Animation director Ami Lindholm’s The Irresistible Smile was first released in 2006 and now finds itself on the programme of the In Short, Europe ESCAPE short film festival. Ami spoke to us about the film and international collaboration in animation.
The Irresistible Smile was first released in 2006. What’s it like to revisit the work now?
The Irresistible Smile was the first piece of practical work I created while studying at Turku Arts Academy. The process involved a great deal of learning, I got my first experiences of animation, editing, directing and storyboarding. It’s nice to see that the film’s humour and storytelling have remained topical. Animation films are, after all, designed to be timeless. The Irresistible Smile is also coincidentally topical during this time when people can’t fly.
Could you tell us about the thought process underlying the work?
I set the film in an airplane as it provides a fun, enclosed environment within which to situate different characters with varying needs. The protagonist is a flight attendant who manages to retain a smile while serving increasingly unruly passengers. Thematically, the work deals with what happens when you don’t express your feelings or make clear where the boundaries lie.
The theme of this edition of In Short, Europe is escape. How does The Irresistible Smile relate to the theme?
At one level, the passengers are escaping the ennui of everyday life through flight and travel. Inside the plane on the other hand, the passengers are avoiding encountering one another. The film’s protagonist, the flight attendant, is avoiding a sincere emotional response by smiling and serving the passengers without challenging their bad behaviour. The flight attendant’s smile serves as a sort of disguise.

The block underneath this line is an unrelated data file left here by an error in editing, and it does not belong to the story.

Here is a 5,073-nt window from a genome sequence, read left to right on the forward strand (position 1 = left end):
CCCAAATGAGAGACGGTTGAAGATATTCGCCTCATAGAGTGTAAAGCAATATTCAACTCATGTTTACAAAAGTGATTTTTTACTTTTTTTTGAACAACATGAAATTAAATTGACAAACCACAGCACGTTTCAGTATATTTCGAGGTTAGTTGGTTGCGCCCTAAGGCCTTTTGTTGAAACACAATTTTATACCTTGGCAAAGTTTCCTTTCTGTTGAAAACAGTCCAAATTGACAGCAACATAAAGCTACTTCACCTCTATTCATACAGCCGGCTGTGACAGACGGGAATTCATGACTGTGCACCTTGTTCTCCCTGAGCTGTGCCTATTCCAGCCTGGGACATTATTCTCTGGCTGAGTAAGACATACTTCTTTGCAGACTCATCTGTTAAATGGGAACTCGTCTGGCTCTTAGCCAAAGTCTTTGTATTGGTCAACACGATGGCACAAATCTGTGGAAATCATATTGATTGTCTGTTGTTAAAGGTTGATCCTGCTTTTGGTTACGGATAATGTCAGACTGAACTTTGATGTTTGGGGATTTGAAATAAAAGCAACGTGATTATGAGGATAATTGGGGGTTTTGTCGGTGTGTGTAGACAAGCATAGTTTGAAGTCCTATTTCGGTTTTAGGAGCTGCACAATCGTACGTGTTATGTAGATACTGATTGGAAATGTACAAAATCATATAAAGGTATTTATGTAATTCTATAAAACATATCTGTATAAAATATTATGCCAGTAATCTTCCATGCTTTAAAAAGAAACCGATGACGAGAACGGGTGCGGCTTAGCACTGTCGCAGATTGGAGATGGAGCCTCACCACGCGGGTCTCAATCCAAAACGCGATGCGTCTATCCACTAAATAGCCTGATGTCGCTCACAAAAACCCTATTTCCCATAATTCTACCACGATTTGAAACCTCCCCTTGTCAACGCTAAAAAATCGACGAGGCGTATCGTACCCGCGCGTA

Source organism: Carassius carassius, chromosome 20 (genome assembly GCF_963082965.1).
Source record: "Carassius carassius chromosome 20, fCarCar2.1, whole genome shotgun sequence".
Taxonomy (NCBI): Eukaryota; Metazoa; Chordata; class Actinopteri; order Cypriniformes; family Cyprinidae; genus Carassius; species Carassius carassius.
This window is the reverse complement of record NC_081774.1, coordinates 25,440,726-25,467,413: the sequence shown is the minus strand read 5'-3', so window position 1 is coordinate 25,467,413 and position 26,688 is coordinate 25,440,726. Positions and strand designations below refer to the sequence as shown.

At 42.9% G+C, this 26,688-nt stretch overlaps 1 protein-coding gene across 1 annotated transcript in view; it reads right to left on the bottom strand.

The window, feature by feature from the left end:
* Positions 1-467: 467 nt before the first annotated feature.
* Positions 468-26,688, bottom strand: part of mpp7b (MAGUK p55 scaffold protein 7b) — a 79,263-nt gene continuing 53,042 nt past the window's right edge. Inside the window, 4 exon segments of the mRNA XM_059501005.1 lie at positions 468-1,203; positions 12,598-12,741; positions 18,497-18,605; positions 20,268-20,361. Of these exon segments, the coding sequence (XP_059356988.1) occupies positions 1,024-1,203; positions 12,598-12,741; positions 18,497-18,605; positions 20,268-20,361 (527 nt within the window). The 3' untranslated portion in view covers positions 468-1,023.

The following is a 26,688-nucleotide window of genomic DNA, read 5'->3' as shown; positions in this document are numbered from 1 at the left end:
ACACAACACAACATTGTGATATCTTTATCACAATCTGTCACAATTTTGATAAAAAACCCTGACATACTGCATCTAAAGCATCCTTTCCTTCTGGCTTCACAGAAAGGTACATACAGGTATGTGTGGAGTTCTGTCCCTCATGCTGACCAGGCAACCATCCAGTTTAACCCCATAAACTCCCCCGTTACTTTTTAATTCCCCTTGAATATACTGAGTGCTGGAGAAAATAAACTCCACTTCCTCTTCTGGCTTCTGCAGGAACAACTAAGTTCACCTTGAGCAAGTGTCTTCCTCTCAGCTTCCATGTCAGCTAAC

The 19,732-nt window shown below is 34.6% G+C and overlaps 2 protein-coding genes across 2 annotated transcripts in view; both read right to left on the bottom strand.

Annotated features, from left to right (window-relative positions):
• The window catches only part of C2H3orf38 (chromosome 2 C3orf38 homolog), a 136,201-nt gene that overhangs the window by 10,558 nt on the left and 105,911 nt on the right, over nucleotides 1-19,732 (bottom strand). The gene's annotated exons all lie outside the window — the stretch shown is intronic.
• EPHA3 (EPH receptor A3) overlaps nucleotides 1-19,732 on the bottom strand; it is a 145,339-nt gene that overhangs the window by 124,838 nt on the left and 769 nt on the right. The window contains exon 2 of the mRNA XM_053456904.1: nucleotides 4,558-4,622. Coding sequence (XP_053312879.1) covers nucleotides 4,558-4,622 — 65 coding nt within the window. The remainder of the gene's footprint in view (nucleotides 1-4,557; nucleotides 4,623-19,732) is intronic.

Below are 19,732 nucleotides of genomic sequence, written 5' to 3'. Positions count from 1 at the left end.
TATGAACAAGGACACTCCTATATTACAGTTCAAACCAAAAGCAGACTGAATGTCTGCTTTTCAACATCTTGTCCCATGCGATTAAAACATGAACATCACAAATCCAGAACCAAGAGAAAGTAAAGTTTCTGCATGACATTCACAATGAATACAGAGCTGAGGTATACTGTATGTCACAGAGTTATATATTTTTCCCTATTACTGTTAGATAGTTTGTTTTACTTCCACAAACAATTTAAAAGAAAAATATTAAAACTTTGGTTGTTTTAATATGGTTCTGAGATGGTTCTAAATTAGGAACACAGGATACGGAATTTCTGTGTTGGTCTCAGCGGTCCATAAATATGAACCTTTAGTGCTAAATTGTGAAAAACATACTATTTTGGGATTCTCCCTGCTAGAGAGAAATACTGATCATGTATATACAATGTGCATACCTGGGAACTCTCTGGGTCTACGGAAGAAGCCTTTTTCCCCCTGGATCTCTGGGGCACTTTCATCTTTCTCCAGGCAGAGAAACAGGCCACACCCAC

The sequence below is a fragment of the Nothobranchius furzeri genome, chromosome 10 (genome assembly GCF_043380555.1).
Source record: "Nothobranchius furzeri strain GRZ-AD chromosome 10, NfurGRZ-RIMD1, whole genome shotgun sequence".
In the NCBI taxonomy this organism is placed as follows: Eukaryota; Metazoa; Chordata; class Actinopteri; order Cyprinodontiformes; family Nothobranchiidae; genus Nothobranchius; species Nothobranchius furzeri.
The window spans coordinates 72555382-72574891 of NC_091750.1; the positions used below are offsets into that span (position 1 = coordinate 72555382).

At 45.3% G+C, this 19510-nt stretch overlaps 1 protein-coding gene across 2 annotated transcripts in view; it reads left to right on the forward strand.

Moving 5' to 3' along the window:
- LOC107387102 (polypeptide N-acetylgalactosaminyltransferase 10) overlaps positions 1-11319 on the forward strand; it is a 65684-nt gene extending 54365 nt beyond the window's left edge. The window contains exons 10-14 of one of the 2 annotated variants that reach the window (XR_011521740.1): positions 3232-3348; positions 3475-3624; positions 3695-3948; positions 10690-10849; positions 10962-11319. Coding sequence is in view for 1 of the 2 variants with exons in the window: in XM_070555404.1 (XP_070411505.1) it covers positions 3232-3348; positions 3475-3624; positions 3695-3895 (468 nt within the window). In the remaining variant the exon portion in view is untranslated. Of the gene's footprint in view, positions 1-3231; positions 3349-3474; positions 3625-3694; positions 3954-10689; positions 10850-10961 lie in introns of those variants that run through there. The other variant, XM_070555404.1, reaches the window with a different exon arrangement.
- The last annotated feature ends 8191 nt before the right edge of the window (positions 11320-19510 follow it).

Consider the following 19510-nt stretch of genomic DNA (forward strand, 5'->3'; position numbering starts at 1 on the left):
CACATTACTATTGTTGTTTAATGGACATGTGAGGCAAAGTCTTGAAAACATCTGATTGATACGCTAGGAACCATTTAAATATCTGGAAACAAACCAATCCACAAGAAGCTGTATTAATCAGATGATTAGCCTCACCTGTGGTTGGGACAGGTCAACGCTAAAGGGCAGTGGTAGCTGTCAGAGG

The festival brings together films and filmmakers from across Europe. How does Finnish animation fit within a broader international context?
The Finnish animation industry is international by nature and highly reliant on European cooperation. The Irresistible Smile has had screenings across Europe. It’ll be interesting to see what happens to the British animation industry post-Brexit as it’s historically such a significant place for animation. There’s a lot of cross-European collaboration ranging from production projects to festivals. I miss festivals and events and the experience of showing up somewhere entirely new and within the course of an evening you can find yourself in a new group of like-minded individuals. I’ve been thinking about how we can maintain that feeling in a safe and environmentally friendly way.
How has your practice developed since The Irresistible Smile?
I’ve had the opportunity to get involved with a range of projects. I’ve made more short films, animations for documentaries and I’ve directed episodes of Rovio’s Angry Birds Stella series. My latest short film Mother and Milk deals with the emotional landscape of parenthood. The Irresistible Smile is also an exploration of emotions and their uses. It’s fun to notice that there are a lot of similarities between the two films.
What are you working on now and what do your plans for the future look like?
Recently, I’ve focused on making parents laugh. I want to rethink the language of motherhood, how we talk about and represent motherhood and parenthood. I’m weary of depictions that exaggerate happiness and paint a picture where everything is rosy. I want to introduce a register that foregrounds empathy and support, which allows for mothers to be tired. I’ve addressed these preoccupations in Mother and Milk, Vauvakirja -series, and in the Oodi’s Mothers exhibition organised last August at the The Helsinki Central Library Oodi. I want to explore these themes further across comics, animation or mediaworks.
Explore In Short, Europe ESCAPE by clicking here (films only viewable in UK). Ami will be participating in a panel discussion on Nov 2nd at 7pm (GMT), register by clicking here. Find out more about Ami’s work on her website, here.
Image: Heli Blåfeld, Text: Volter Rechardt